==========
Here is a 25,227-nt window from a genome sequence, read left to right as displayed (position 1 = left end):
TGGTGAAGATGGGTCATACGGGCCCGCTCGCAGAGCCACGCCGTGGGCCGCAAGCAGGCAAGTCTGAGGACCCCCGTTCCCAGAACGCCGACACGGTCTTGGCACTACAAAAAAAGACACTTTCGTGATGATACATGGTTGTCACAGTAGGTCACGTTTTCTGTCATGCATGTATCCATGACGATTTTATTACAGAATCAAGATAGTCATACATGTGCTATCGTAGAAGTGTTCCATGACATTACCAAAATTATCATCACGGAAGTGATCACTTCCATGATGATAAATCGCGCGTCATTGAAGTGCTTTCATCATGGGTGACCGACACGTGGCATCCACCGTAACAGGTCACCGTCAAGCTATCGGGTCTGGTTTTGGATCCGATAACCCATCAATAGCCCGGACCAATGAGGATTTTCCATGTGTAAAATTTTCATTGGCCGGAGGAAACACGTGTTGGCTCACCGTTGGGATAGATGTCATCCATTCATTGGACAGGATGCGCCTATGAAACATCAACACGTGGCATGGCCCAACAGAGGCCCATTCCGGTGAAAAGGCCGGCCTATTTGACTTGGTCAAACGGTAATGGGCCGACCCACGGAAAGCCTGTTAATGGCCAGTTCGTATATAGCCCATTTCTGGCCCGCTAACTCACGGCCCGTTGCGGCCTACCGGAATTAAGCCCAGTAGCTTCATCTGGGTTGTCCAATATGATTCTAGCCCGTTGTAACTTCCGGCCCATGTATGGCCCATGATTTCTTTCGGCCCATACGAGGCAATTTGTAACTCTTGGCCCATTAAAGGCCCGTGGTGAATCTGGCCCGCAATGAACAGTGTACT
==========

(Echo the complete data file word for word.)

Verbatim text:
Here is a 25,227-nt window from a genome sequence, read left to right as displayed (position 1 = left end):
TGGTGAAGATGGGTCATACGGGCCCGCTCGCAGAGCCACGCCGTGGGCCGCAAGCAGGCAAGTCTGAGGACCCCCGTTCCCAGAACGCCGACACGGTCTTGGCACTACAAAAAAAGACACTTTCGTGATGATACATGGTTGTCACAGTAGGTCACGTTTTCTGTCATGCATGTATCCATGACGATTTTATTACAGAATCAAGATAGTCATACATGTGCTATCGTAGAAGTGTTCCATGACATTACCAAAATTATCATCACGGAAGTGATCACTTCCATGATGATAAATCGCGCGTCATTGAAGTGCTTTCATCATGGGTGACCGACACGTGGCATCCACCGTAACAGGTCACCGTCAAGCTATCGGGTCTGGTTTTGGATCCGATAACCCATCAATAGCCCGGACCAATGAGGATTTTCCATGTGTAAAATTTTCATTGGCCGGAGGAAACACGTGTTGGCTCACCGTTGGGATAGATGTCATCCATTCATTGGACAGGATGCGCCTATGAAACATCAACACGTGGCATGGCCCAACAGAGGCCCATTCCGGTGAAAAGGCCGGCCTATTTGACTTGGTCAAACGGTAATGGGCCGACCCACGGAAAGCCTGTTAATGGCCAGTTCGTATATAGCCCATTTCTGGCCCGCTAACTCACGGCCCGTTGCGGCCTACCGGAATTAAGCCCAGTAGCTTCATCTGGGTTGTCCAATATGATTCTAGCCCGTTGTAACTTCCGGCCCATGTATGGCCCATGATTTCTTTCGGCCCATACGAGGCAATTTGTAACTCTTGGCCCATTAAAGGCCCGTGGTGAATCTGGCCCGCAATGAACAGTGTACT